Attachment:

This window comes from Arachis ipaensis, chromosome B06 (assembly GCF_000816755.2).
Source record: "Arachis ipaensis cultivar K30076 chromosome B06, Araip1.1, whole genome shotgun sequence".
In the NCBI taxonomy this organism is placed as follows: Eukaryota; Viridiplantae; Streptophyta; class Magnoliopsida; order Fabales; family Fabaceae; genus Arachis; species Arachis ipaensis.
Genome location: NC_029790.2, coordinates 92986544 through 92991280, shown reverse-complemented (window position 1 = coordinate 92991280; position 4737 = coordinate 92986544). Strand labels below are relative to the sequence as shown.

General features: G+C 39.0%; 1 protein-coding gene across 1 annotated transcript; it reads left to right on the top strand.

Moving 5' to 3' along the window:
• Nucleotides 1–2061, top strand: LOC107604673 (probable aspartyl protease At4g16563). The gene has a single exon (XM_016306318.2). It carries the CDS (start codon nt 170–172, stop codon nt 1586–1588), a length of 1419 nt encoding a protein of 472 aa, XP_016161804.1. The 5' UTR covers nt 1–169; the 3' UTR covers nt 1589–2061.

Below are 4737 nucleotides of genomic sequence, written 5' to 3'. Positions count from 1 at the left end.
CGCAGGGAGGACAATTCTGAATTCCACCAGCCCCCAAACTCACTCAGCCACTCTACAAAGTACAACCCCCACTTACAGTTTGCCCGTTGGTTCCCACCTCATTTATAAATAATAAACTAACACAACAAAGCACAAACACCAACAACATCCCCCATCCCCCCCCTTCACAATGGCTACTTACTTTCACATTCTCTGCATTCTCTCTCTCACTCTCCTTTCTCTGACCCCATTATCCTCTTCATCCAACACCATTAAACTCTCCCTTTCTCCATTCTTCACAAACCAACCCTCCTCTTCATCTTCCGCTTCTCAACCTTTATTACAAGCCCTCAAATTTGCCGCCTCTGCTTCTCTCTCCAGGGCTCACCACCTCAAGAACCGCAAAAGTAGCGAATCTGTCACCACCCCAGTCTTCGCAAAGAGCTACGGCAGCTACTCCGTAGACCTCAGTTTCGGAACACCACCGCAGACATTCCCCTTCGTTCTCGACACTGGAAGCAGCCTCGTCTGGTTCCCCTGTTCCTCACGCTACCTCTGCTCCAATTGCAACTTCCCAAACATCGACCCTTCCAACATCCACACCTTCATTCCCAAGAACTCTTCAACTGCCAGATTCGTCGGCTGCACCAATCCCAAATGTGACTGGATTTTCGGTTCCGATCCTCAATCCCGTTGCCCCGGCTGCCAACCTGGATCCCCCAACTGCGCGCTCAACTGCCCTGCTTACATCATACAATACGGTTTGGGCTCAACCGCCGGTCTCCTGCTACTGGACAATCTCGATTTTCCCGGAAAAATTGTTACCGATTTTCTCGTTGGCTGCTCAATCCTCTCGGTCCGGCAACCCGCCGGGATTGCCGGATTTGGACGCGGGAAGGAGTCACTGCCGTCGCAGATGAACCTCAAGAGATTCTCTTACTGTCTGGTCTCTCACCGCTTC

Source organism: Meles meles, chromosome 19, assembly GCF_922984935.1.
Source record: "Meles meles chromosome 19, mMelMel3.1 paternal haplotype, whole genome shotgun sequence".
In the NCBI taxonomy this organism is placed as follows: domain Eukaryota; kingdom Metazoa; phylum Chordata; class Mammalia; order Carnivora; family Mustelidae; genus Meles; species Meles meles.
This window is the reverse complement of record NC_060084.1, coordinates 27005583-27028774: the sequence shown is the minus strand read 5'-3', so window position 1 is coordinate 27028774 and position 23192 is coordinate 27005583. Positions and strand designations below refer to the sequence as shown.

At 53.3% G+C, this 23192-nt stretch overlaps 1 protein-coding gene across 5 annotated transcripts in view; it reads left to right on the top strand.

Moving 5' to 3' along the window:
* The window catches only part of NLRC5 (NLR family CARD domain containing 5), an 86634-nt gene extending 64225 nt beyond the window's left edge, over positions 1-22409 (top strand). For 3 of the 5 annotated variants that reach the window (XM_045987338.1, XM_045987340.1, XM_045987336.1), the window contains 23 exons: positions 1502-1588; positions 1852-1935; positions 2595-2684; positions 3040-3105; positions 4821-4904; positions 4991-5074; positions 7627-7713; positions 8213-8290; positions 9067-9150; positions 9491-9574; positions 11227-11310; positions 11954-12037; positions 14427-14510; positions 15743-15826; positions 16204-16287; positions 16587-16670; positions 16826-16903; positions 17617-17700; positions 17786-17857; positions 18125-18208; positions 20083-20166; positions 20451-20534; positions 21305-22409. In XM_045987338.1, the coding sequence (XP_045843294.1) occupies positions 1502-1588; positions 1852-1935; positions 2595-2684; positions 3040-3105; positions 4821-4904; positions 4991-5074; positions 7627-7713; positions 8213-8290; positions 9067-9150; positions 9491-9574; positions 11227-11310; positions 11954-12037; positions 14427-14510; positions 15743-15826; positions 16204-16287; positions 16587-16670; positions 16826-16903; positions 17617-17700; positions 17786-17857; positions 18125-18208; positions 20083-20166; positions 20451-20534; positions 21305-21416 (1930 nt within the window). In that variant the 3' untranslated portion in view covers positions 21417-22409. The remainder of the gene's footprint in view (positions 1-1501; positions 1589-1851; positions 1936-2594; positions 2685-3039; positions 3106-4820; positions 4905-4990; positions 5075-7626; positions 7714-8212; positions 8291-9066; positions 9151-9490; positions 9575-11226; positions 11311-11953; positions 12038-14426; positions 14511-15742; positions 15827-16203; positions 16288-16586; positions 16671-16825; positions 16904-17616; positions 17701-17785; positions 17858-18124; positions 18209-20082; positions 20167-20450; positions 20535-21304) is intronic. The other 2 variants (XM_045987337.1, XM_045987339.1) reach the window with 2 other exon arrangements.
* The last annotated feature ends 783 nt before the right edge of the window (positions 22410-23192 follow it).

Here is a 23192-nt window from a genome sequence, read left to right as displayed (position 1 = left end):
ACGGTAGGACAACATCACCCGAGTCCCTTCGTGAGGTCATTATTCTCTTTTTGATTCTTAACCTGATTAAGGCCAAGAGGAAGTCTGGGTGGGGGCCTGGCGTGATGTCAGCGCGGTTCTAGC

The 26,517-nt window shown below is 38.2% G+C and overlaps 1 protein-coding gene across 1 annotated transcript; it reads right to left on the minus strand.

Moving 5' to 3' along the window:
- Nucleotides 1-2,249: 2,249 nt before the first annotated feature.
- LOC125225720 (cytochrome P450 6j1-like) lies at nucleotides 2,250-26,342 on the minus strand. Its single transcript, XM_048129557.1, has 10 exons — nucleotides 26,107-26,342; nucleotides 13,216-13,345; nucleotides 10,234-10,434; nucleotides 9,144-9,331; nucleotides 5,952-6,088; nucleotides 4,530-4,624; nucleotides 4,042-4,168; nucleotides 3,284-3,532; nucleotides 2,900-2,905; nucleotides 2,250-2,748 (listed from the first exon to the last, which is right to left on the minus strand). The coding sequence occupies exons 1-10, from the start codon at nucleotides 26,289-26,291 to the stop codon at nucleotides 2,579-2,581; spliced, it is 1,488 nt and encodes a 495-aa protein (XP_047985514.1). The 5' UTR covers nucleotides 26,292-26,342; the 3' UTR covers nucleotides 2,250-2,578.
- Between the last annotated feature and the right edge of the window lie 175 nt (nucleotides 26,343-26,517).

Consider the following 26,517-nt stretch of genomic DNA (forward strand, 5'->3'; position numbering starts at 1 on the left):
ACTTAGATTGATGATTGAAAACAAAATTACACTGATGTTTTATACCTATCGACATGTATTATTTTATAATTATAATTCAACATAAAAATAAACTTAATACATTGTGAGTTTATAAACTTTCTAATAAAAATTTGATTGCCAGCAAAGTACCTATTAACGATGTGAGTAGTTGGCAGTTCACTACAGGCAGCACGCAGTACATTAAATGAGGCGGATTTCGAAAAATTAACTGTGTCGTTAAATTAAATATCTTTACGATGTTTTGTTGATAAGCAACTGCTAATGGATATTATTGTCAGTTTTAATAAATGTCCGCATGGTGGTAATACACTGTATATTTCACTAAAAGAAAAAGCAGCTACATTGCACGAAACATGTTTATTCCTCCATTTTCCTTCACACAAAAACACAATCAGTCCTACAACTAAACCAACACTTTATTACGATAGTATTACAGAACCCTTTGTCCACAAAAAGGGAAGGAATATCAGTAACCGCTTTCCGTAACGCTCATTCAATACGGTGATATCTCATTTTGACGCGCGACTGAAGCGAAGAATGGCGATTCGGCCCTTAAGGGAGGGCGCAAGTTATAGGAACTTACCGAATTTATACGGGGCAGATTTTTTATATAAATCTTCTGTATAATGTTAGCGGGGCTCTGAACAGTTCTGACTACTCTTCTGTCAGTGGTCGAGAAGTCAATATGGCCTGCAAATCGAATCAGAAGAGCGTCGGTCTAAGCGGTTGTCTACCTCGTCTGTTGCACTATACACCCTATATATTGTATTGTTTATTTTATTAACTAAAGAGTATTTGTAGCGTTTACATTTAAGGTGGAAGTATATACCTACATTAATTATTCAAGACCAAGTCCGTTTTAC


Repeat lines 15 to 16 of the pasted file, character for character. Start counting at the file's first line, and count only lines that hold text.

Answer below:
Moving 5' to 3' along the window:
* The window catches only part of NLRC5 (NLR family CARD domain containing 5), an 86634-nt gene extending 64225 nt beyond the window's left edge, over positions 1-22409 (top strand). For 3 of the 5 annotated variants that reach the window (XM_045987338.1, XM_045987340.1, XM_045987336.1), the window contains 23 exons: positions 1502-1588; positions 1852-1935; positions 2595-2684; positions 3040-3105; positions 4821-4904; positions 4991-5074; positions 7627-7713; positions 8213-8290; positions 9067-9150; positions 9491-9574; positions 11227-11310; positions 11954-12037; positions 14427-14510; positions 15743-15826; positions 16204-16287; positions 16587-16670; positions 16826-16903; positions 17617-17700; positions 17786-17857; positions 18125-18208; positions 20083-20166; positions 20451-20534; positions 21305-22409. In XM_045987338.1, the coding sequence (XP_045843294.1) occupies positions 1502-1588; positions 1852-1935; positions 2595-2684; positions 3040-3105; positions 4821-4904; positions 4991-5074; positions 7627-7713; positions 8213-8290; positions 9067-9150; positions 9491-9574; positions 11227-11310; positions 11954-12037; positions 14427-14510; positions 15743-15826; positions 16204-16287; positions 16587-16670; positions 16826-16903; positions 17617-17700; positions 17786-17857; positions 18125-18208; positions 20083-20166; positions 20451-20534; positions 21305-21416 (1930 nt within the window). In that variant the 3' untranslated portion in view covers positions 21417-22409. The remainder of the gene's footprint in view (positions 1-1501; positions 1589-1851; positions 1936-2594; positions 2685-3039; positions 3106-4820; positions 4905-4990; positions 5075-7626; positions 7714-8212; positions 8291-9066; positions 9151-9490; positions 9575-11226; positions 11311-11953; positions 12038-14426; positions 14511-15742; positions 15827-16203; positions 16288-16586; positions 16671-16825; positions 16904-17616; positions 17701-17785; positions 17858-18124; positions 18209-20082; positions 20167-20450; positions 20535-21304) is intronic. The other 2 variants (XM_045987337.1, XM_045987339.1) reach the window with 2 other exon arrangements.